Morris Collen, M.D., an original partner in the Permanente Medical Group, founder of the Kaiser Permanente Division of Research, and a pioneer in the use of computers in medicine, died on Sept. 27, 2014, at the age of 100. The cause of death was cancer, diagnosed several months after his 100th birthday.
Dr. Collen was a legend in healthcare informatics. In 1948, he became one of the seven founding physicians of the Permanente Medical Group. He is recognized for his pioneering work in applying computer technology to medicine. He was one of the first people to apply the technology of his generation to record patient data and to realize it could be applied to efforts to prevent disease. His work was the foundation for Kaiser Permanente's Division of Research.
Last year, Dr. Collen spoke with Healthcare Informatics following his 100th birthday. He said he was disappointed that more progress hasn’t been made to make systems interoperable. He gave CMS credit for putting so many millions of dollars toward encouraging implementation of EHRs. “I complement CMS for stimulating the EHR market, but I fault them for not requiring a uniform basis for interoperability when they had the chance," he said. "We are now paying the price for their failure to do so.”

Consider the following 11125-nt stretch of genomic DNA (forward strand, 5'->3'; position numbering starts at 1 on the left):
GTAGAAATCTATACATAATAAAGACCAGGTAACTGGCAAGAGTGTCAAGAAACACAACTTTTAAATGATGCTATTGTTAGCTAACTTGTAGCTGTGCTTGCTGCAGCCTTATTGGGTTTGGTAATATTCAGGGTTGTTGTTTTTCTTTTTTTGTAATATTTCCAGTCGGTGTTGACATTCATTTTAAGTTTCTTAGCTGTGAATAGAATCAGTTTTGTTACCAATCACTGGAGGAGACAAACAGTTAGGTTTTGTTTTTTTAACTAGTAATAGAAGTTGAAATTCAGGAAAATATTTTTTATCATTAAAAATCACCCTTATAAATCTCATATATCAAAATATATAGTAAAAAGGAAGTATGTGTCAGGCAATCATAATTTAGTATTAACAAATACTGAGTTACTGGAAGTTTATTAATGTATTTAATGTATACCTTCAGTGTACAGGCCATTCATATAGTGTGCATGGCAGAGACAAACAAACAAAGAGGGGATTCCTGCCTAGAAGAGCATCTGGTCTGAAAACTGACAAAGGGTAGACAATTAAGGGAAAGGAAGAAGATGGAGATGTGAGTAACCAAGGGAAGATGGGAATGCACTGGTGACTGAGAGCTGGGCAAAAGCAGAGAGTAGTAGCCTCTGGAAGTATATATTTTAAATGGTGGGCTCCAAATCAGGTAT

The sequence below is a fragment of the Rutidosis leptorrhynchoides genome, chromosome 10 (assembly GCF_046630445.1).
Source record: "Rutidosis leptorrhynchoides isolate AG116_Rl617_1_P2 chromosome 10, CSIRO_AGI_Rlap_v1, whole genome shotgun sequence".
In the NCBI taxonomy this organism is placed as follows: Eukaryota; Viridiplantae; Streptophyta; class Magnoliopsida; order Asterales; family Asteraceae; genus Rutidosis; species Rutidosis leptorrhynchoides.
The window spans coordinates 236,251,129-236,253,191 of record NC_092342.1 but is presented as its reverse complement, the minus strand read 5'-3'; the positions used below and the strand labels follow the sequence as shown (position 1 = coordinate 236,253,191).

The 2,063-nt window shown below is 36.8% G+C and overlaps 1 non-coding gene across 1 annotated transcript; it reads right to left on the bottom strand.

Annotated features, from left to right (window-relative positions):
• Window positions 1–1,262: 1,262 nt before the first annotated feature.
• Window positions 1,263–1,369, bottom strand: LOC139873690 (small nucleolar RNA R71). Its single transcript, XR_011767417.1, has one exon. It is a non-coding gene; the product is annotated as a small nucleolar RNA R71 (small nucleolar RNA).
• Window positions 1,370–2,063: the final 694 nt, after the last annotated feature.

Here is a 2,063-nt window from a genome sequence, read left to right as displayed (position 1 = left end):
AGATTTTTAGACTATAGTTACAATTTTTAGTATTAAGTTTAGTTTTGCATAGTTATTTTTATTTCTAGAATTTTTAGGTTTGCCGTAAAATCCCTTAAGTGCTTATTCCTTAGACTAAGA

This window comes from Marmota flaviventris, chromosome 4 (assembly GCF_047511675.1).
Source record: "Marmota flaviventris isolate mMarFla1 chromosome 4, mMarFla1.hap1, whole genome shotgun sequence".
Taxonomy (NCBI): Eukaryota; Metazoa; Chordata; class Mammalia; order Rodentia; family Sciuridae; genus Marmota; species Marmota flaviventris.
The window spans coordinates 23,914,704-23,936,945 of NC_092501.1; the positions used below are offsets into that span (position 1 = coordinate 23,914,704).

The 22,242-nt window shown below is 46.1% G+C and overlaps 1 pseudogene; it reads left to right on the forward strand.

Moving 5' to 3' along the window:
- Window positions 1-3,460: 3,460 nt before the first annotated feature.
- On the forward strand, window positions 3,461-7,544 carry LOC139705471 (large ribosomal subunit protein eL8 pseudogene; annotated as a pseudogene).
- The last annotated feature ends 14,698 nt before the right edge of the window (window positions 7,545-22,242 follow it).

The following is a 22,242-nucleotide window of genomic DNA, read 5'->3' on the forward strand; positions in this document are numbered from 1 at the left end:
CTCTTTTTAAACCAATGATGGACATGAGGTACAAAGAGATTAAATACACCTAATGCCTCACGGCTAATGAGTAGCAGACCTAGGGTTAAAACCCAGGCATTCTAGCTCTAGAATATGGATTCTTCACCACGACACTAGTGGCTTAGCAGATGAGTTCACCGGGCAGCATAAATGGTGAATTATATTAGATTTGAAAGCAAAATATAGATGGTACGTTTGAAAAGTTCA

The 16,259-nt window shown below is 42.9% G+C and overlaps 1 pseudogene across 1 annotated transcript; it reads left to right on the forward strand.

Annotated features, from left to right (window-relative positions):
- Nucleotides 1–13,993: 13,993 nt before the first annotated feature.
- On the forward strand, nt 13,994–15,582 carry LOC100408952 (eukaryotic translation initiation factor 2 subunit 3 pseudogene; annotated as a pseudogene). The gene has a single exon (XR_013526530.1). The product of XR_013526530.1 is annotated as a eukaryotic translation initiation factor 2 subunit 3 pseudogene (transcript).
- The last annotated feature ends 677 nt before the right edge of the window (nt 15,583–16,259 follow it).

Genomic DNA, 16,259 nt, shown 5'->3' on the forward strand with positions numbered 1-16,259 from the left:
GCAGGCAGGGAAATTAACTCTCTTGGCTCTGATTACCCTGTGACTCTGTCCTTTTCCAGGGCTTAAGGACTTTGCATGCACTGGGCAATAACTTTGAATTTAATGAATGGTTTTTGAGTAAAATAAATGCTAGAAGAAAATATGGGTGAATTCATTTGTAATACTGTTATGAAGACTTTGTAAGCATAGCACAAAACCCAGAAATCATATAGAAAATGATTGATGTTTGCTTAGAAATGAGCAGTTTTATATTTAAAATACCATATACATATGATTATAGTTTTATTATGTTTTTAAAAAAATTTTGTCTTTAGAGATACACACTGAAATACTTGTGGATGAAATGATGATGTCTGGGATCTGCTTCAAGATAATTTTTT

In a Kaiser press release, Dr. Collen’s colleagues offered tributes. “Morrie had a very special combination of creativity, optimism, persistence and humility,” said Tracy Lieu, M.D., director of the Division of Research, Kaiser Permanente Northern California. “Even at age 100, he was an intellectual contributor and a powerful inspiration for our current generation of researchers and physicians. His ideas in medical informatics formed the foundation of how we use computers in health care and research today.”
“Morrie Collen was one of the most dedicated, visionary leaders this nation has ever known,” said Robert Pearl, M.D., executive director and CEO of The Permanente Medical Group. “Fifty years ago he could see the power of technology, the importance of the Division of Research and the need for physician leadership in health care. His career in TPMG spanned seven decades, and his contributions will live on forever.”